Secretly, I hope they’ll do something about what I’m telling them, but that hasn’t happened yet. So, here I am, blogging to you. At least you can listen and perhaps share my frustration, and who knows? Maybe things will change.
First, we need to cooperate more. We are not working as a team on behalf of our teens. I’ll define a teen team player as anyone or any organization that has the teen’s best interest at heart for involvement in Jewish life. Period.
That team, the teen team, has a shortage of players which is why we’re losing the Jewish identity game. Here are some reasons:
There is little to no list-sharing among providers of Jewish educational experiences, both formal and informal. What about privacy you ask? Well, how many groups even ask if their teens might want to have their names shared with other teen non-profit groups (non-profit stressed due to obvious reasons). How many teens do you know that would not want to be with as many other Jewish teens as possible?
Since groups wish to maintain their “members” and teens’ time is limited, there is little collaboration among groups, fearing that teens might ‘defect’ if exposed to the other group. (I could have said ‘leave’ but I’m making a point here). This plays out among synagogues, youth groups, interest groups, educational providers, and camps. Yes, there are joint programs out there, but often they partner with ‘their own’ of the same denomination. I have experienced too many anecdotes about this that would curl your ears, if your ears could, in fact curl.
So, the takeaway for teens, though not intended, is that “membership” dictates who is in your community. How’s that for teaching teens that the Jewish community is a fluid, open-networked concept?
The above mentioned groups feel no guilt about deciding destiny. So, for example, if a teen belongs to a movement-affiliated synagogue, the chances of finding out about other options are pretty limited. If a synagogue is affiliated with a movement, only that youth group and camp are promoted.
Synagogues often want their teens ‘on-site’ as if keeping them physically in one place assures commitment (it doesn’t). Those teens may end up defining Judaism very narrowly. In fact, they do just that when they get to college. How can Judaism be more relevant to them if their experience of it is primarily synagogue-based? I am not referring to those teens who seem to straddle multiple worlds, and who are natural networkers. And I’m also not saying that synagogue/youth group/movement camps are not a good thing, we know they are. I’m specifically talking about those teens, for whatever reasons, are the minimally engaged to begin with and not making those choices. What are the options for other Jewish connections that we’re giving them?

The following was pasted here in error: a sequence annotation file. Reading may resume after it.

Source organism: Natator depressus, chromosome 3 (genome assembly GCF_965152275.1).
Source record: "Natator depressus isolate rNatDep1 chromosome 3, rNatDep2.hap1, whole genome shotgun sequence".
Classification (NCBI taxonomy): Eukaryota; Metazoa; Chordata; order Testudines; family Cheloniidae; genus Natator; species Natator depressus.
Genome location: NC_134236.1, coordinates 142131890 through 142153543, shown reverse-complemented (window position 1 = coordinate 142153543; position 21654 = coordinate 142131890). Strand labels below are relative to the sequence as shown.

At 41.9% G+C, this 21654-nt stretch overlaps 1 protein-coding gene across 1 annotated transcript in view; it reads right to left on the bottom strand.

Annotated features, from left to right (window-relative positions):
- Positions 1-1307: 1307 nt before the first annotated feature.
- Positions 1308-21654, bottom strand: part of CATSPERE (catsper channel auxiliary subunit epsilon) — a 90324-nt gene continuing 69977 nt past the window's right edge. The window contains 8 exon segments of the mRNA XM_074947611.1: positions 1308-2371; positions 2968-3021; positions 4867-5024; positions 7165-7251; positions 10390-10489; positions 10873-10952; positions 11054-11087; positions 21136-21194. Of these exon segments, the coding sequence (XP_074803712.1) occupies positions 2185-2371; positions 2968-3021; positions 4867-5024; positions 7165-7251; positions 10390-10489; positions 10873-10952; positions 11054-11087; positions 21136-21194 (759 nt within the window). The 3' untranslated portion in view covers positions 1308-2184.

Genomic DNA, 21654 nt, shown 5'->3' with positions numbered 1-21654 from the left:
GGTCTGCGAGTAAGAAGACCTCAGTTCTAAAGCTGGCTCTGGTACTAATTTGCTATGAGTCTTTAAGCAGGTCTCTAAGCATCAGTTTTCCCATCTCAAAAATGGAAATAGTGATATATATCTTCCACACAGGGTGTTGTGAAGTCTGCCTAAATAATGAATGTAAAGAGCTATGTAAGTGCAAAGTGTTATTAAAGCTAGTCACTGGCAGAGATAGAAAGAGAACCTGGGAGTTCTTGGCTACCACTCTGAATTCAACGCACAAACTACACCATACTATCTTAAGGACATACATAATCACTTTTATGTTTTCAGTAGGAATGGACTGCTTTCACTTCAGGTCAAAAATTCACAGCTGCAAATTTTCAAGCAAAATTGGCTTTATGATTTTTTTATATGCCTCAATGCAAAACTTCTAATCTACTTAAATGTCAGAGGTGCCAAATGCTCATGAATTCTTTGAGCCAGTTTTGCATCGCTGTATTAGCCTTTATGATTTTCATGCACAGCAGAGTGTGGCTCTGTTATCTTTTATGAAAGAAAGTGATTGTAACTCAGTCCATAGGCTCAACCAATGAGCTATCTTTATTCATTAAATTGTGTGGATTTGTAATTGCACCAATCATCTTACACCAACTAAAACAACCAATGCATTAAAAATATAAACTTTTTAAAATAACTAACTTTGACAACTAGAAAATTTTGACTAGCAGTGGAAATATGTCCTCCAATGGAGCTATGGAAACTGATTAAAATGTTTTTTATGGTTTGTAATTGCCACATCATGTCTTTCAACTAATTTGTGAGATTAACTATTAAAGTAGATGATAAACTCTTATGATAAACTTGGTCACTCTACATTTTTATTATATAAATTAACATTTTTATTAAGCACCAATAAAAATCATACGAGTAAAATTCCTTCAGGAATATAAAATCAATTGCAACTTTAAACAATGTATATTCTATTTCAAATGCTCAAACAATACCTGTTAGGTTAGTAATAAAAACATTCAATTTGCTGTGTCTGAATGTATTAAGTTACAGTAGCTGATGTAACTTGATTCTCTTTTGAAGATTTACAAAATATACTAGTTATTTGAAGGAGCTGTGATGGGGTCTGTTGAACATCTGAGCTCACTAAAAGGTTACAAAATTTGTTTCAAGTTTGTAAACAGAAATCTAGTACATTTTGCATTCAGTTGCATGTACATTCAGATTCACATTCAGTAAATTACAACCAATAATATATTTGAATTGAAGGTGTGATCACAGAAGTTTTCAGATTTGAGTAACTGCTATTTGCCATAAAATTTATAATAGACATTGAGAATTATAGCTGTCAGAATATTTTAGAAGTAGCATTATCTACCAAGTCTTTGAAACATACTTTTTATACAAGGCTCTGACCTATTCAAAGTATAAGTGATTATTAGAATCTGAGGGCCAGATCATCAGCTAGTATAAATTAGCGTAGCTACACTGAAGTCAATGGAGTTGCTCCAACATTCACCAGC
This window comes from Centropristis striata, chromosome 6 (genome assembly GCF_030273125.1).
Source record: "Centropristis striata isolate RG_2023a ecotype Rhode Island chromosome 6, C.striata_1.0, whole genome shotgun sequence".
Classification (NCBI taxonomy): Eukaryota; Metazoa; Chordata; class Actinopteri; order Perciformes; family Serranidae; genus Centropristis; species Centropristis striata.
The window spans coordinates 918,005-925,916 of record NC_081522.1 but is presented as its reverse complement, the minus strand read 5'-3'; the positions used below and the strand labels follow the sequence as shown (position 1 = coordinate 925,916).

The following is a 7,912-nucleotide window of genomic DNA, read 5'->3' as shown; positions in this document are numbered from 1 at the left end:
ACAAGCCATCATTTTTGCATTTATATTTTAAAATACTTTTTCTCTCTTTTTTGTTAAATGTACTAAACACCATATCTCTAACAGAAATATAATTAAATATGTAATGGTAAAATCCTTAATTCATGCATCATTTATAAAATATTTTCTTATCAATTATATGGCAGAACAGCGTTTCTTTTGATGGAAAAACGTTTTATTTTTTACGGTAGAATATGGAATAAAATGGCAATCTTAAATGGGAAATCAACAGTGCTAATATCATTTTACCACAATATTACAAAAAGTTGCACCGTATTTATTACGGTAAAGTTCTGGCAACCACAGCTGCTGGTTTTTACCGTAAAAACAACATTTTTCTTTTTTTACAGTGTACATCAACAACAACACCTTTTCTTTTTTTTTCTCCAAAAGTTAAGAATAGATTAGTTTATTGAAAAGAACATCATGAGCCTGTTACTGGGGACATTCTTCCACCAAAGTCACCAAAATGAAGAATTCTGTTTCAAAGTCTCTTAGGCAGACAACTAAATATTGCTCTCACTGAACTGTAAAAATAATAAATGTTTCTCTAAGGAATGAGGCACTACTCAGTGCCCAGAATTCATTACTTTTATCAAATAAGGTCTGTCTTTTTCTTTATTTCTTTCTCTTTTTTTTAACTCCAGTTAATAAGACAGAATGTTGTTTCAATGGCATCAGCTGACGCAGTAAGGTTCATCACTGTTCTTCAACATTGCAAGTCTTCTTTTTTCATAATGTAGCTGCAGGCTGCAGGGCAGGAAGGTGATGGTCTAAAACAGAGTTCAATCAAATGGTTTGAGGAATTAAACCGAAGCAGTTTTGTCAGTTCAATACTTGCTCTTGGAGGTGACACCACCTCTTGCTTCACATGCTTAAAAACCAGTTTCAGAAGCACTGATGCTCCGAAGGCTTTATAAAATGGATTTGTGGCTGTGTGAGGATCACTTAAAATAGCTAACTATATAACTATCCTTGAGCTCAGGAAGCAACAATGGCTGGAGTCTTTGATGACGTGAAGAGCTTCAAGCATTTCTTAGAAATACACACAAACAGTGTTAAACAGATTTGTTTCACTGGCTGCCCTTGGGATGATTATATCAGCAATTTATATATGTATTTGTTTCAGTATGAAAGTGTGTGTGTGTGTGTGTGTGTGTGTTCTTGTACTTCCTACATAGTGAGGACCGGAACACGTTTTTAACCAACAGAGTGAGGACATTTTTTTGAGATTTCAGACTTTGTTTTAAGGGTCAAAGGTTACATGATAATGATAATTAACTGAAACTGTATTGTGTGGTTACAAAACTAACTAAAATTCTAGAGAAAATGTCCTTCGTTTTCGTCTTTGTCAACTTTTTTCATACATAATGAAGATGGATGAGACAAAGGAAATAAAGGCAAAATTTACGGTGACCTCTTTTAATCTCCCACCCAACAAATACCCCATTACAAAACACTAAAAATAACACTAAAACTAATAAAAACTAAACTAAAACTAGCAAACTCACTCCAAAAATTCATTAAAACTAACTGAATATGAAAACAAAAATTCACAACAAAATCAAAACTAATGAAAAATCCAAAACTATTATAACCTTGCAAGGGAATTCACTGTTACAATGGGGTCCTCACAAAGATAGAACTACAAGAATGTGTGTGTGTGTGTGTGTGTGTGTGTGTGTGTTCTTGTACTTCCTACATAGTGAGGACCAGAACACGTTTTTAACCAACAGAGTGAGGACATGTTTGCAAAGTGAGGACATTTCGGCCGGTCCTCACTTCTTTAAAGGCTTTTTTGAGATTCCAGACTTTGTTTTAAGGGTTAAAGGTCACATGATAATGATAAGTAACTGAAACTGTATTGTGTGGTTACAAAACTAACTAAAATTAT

The above does not apply to broad-based efforts, like the Foundation for Jewish Camping, that make a point of going beyond those limitations in awarding grants by saying in effect: “we don’t care which camp or where, just pick one!” We should all be taking that cue regarding Jewish youth involvement: we don’t care which program or where, just do something!
How about other open groups you ask? What about groups like teen philanthropy, teen fellowships, gender-based groups? Those are defining Judaism more broadly, but are there bridges to other programs which could increase identity building? Many times, those connections are left for each teenager to figure out. The connections must work both ways: to and from other organizations and synagogues.
How are we doing those teens a favor? Shouldn’t we be giving them a better sense of Jewish communal collaboration before they get to college? How can we, as a Jewish community, talk about pluralism and Klal Yisrael when we don’t really act that way ourselves. Could it be that we are modeling the very behavior they can’t relate to? Is this close-mindedness a contributing cause for the fact that most college students see no need to affiliate denominationally in college? I’m not saying that youth movements don’t work as leadership preparation for the future. I’m saying that we need to rethink our strategies and behave in ways that model collaboration or cooperation. We can’t be on the teen team if our organizations are based on a scarcity model.
We have to decide if we are playing on an organization’s team or the teen’s team. If we’re on the same team, then we need a shared mission of youth leadership.
We’re in need of players for the teen team if we want to win this. It’s like we’re in the 9th inning, with no runners on base. Will you step up?
I’d love to hear about collaborative models that defy these descriptions. I’ll post and share your responses so we can learn from each other.
Image via Wikipedia